The bike stand itself was great, however the point at which it attached the bike deformed over time, and eventually made it unusable, probably due to the weight. I think you can attach it slightly differently to the bike, by fitting the clamp over the top of the chain stay tubes, which would probably increase durability, however I might go with one of those clip on bike stands next time. I definitely missed having a stand after it broke, however I wouldn’t say it’s a vital component of a touring set up, as you can usually find somewhere to lean your machine.

Other points:

  • Ergon GP1 BioKork lock-on grips were comfortable, spreading the weight across my palms, however I’d think twice about wearing gel cycling gloves with them. After while they caused me significant pain and actually damaged my hands; the combination doesn’t work, and once I removed my gloves the pain and nerve damage went away. I swapped the standard bar ends for longer versions, which I prefer as it gives me more alternatives grip wise, and more to pull on when I’m standing up on the pedals going up hills; probably do that too much.
  • Tubus racks proved excellent, with no breakages to report, unlike the Blackburn racks I used on by Bike around Britain tour.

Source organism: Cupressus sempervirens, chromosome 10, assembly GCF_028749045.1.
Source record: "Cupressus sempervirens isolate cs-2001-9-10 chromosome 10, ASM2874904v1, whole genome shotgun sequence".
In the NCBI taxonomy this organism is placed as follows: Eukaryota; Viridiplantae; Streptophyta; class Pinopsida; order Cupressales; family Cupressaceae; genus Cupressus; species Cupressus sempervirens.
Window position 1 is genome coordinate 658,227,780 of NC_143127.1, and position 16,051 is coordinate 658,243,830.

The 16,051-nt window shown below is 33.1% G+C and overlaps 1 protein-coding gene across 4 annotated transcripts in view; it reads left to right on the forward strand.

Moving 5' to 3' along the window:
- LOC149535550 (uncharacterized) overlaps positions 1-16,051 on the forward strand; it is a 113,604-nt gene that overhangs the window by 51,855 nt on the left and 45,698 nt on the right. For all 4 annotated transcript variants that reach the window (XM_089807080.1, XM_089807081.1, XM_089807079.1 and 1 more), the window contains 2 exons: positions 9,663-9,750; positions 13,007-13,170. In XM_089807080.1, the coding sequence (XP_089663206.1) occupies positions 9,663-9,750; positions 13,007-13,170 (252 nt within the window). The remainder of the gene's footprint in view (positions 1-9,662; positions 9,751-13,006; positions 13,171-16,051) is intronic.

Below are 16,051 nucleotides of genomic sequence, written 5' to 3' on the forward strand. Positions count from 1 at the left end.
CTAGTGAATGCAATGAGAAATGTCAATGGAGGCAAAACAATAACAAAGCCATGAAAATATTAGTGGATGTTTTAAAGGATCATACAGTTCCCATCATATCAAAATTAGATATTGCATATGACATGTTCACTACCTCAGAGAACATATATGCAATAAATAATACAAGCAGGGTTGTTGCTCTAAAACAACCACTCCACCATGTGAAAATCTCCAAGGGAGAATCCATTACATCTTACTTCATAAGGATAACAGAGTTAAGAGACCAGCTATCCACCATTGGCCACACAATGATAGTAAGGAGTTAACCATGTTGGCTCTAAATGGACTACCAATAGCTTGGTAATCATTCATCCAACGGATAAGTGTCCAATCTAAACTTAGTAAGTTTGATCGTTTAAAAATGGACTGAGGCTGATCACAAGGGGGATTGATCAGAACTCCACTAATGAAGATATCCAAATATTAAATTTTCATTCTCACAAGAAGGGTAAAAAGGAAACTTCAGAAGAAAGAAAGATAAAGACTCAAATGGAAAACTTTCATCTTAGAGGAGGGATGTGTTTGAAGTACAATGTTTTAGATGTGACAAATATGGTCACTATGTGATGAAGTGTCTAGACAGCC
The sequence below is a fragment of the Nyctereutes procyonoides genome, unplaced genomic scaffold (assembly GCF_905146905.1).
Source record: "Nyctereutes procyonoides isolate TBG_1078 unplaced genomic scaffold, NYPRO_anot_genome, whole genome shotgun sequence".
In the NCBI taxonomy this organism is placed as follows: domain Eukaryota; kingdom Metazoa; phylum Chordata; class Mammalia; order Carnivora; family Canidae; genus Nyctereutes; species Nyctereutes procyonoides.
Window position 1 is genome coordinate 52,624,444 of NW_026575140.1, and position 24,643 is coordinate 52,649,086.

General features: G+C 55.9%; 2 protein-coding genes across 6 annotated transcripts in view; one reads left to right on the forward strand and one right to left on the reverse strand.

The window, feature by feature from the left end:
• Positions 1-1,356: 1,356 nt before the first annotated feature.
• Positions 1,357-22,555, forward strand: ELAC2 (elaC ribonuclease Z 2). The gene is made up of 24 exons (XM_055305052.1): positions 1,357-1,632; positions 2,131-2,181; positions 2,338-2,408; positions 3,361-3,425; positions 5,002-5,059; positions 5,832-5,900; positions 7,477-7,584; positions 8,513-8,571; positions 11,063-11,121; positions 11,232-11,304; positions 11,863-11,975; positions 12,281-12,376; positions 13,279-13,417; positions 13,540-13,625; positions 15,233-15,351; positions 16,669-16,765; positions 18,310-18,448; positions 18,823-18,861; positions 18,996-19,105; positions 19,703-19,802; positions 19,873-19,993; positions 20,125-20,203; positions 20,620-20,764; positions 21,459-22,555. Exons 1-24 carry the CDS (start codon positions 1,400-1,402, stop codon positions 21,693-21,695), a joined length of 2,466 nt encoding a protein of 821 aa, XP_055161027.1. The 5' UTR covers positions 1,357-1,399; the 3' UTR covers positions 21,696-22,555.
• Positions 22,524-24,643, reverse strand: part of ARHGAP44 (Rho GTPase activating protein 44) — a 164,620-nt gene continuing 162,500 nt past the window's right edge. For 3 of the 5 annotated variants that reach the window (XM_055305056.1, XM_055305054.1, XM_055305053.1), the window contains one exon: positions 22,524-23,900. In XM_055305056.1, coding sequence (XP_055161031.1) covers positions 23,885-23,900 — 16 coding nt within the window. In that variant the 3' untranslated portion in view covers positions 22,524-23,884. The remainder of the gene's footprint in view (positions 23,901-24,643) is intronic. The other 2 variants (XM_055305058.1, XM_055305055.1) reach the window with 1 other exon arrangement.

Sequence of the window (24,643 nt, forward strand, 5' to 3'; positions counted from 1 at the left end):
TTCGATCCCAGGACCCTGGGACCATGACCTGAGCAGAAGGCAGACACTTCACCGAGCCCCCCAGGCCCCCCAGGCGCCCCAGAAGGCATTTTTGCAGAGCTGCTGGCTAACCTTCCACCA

• Using Shimano PD-M324, combination SPD/flat pedals gave me a choice between clipping in, or riding unclipped occasionally for a change, or when I changed into trainers for a bit. My Shimano MT71 cycling shoes were an excellent choice, and comfy to walk around in off the bike.
  • Never go without mud-guards on a cycling tour, I really valued mine; they save on laundry bills and a wet behind.
  • I chose to use security skewers for my wheels, to minimise the chance of theft. I think this is a good idea, however remained nervous throughout the tour of losing the security allen key!
  • I added an extra bottle cage for my stove fuel bottle, bringing the total to 3 cages on the bike. This proved a very good idea, as I had to drink vast amounts in the hotter countries, so was glad of two water bottles, and further bottles stuck through the webbing over my rear rack.
  • I liked the little touches such as the brass bell.
Brass bell still ringing clearly after 6 months on the road

Brass bell still ringing clearly after 6 months on the road

You can find the full specification of the Expedition Bike on the Oxford Bike Works website here: http://www.oxfordbikeworks.co.uk/expedition/

Overall I’m extremely happy with my choice of bike for the Cycle Europe tour. It coped with 6 months on the road, covering over 10,200 miles in all sorts of conditions; snow and freezing temperatures in Scandinavia, rain, weeks of hot weather with temperatures exceeding 40′ Celsius, all sorts really. I wanted something that could contend with rough trails and tree root ambushes, for example through woodland or up and down mountains, as well as road riding, and this machine rose to the task. I’m sure it will continue to serve me well on future tours, although I have just noticed a few rust spots on the front handle bars I’ll have to deal with; wear and tear to be expected.